hyperlinks do not constitute publication of defamatory
In October 2011, the Supreme Court of Canada ruled in Wayne
Crookes and West Court Title Search Limited v Jon Newton (2011) SCC
47 that publishing a hyperlink on a website to a defamatory
article will not give rise to liability for defamation.
Newton owned and operated a website in British Columbia, Canada
containing commentary about various issues, including free speech
in Canada. On this website Newton posted various hyperlinks to
other websites, which in turn contained defamatory content about
Crookes and West Court Title Search Limited.
Crookes brought a claim for defamation against Newton alleging
that he had defamed the company by publishing defamatory content on
his website by using the hyperlinks.
The Supreme Court held that publishing a hyperlink should not be
considered as "publishing" for the purpose of a defamation claim.
The Supreme Court's reasoning was that hyperlinks are, in effect,
references, that "convey that something exists but does not
actually communicate the content". Further, they held that someone
who posts a hyperlink has no control over the content of the
secondary article that the hyperlink provides a link to. Only when
content is presented from the hyperlinked material in a way that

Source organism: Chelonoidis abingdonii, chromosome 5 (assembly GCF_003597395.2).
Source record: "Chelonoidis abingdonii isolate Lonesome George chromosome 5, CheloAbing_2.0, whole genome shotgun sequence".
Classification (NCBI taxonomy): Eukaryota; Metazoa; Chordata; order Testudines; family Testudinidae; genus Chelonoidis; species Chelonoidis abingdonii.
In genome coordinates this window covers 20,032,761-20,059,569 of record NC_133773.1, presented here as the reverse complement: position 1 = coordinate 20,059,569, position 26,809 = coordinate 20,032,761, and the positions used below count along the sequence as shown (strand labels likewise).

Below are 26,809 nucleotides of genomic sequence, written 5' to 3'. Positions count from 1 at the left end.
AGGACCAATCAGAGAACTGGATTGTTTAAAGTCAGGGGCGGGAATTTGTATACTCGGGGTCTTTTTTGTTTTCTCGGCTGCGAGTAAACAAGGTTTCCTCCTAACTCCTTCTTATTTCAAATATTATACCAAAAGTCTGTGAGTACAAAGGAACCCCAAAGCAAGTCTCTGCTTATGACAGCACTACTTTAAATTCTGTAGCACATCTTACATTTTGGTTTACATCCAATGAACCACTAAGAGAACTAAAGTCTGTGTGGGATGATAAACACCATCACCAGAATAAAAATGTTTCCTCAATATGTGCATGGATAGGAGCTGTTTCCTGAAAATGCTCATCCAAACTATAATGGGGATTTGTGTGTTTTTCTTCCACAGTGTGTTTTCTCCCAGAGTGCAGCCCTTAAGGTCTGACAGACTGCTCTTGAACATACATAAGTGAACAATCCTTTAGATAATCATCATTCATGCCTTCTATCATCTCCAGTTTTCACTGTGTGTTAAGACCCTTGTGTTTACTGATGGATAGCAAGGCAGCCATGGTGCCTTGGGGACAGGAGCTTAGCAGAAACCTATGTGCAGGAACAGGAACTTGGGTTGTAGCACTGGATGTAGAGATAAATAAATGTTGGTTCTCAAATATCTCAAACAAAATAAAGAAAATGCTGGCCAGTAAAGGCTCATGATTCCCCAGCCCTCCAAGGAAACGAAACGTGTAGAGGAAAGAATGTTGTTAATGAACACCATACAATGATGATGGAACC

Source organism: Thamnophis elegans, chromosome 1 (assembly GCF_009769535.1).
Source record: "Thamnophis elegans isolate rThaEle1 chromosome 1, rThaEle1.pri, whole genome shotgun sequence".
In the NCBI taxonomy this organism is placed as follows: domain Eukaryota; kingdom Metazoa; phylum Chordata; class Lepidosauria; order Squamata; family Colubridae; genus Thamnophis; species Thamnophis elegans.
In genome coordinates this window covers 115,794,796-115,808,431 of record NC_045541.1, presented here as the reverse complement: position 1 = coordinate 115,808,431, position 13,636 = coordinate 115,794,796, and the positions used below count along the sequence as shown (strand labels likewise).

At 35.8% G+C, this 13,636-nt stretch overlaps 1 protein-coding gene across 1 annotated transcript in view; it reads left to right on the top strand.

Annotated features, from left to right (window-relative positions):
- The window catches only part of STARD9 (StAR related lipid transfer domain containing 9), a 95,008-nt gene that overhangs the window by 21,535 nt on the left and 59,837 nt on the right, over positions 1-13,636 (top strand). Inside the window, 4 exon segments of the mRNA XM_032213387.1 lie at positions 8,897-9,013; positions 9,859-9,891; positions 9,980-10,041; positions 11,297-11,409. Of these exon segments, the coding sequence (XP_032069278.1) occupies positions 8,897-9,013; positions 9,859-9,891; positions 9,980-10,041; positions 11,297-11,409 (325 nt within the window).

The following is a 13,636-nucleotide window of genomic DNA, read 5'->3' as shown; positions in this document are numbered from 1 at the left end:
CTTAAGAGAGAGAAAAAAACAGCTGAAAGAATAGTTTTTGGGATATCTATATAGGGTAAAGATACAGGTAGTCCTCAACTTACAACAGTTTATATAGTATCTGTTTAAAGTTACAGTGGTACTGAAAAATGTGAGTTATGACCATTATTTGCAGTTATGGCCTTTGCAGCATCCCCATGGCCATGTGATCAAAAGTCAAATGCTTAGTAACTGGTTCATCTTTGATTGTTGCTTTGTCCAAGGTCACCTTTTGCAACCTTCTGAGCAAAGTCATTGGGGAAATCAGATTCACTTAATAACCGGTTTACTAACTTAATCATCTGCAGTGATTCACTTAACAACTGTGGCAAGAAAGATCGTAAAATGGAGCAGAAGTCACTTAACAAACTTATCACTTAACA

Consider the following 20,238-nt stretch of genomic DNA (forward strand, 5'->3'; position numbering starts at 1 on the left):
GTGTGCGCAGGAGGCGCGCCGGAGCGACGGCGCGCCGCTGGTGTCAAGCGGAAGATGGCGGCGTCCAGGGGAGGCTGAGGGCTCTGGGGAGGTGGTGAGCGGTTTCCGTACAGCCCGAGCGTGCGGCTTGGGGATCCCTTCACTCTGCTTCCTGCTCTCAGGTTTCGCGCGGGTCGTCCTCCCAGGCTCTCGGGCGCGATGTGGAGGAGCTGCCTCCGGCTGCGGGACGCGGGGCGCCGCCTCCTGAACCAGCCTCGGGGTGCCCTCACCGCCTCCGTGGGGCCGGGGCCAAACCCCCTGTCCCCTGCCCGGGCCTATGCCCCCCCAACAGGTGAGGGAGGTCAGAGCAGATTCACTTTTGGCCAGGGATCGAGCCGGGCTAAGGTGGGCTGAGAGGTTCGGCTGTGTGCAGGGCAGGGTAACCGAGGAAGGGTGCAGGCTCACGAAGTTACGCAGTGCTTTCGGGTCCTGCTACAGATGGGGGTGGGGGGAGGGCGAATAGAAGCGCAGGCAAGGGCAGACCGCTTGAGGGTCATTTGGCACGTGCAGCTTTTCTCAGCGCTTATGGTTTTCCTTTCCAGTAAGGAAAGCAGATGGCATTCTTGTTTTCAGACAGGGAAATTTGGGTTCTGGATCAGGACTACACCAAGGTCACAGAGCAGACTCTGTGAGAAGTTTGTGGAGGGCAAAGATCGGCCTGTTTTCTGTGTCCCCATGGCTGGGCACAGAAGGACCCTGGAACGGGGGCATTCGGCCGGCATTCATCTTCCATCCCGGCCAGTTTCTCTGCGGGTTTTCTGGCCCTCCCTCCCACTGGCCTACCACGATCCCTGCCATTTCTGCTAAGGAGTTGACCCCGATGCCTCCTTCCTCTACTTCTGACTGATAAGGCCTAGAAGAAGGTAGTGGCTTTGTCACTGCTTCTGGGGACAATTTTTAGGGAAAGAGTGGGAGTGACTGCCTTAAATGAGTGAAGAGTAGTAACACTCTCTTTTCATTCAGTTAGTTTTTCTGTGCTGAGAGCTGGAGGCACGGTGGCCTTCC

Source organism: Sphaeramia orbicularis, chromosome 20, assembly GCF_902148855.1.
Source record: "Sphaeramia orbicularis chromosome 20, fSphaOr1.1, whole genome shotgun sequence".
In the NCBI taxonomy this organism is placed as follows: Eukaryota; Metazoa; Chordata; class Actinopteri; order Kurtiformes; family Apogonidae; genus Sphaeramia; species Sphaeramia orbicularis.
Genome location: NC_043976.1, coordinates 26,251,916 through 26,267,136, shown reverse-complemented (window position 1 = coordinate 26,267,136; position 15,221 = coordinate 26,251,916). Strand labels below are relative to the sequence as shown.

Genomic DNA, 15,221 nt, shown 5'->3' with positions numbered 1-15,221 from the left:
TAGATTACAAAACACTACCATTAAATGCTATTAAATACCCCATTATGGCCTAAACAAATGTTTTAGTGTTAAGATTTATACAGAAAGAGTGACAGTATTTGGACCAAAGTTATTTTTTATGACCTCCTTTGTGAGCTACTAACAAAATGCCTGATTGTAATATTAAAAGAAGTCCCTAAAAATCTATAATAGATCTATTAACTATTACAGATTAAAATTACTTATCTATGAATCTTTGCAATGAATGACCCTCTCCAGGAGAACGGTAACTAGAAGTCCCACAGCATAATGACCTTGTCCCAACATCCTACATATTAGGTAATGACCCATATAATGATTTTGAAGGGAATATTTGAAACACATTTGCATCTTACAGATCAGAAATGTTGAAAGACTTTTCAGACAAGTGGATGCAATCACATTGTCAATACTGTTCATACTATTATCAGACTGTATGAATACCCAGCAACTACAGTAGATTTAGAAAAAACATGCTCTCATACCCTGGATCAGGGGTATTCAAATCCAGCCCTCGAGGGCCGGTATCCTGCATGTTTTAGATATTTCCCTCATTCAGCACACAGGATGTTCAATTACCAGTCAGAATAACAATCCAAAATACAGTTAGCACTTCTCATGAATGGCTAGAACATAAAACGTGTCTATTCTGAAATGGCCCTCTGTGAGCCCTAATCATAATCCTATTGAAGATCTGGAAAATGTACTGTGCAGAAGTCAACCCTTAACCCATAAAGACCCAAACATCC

actually repeats the defamatory content, should that content be
considered to be 'published'.
The judge who gave the majority decision, commented that
hyperlinks were a key part of directing communications online and
that a finding that the posting of a hyperlink would constitute
defamation, would "seriously restrict the flow of information on
the internet and, as a result, freedom of expression". As a result,
posting a hyperlink on a website should not be seen as "publishing"
the hyperlinked website's content.
This is an important decision for publishers and confirms the
current thinking that hyperlinks should be seen as footnotes, as
opposed to publication of the hyperlinked website's content.
However, publishers should take note that they should still be
careful not to repeat or endorse the content of the hyperlinked
website as this may cause them to lose their protection and be
considered a publisher.
Although this decision, as a decision of the Canadian Supreme
Court, has no direct effect in England, it is a likely indicator of
the stance that an English court may take on this issue.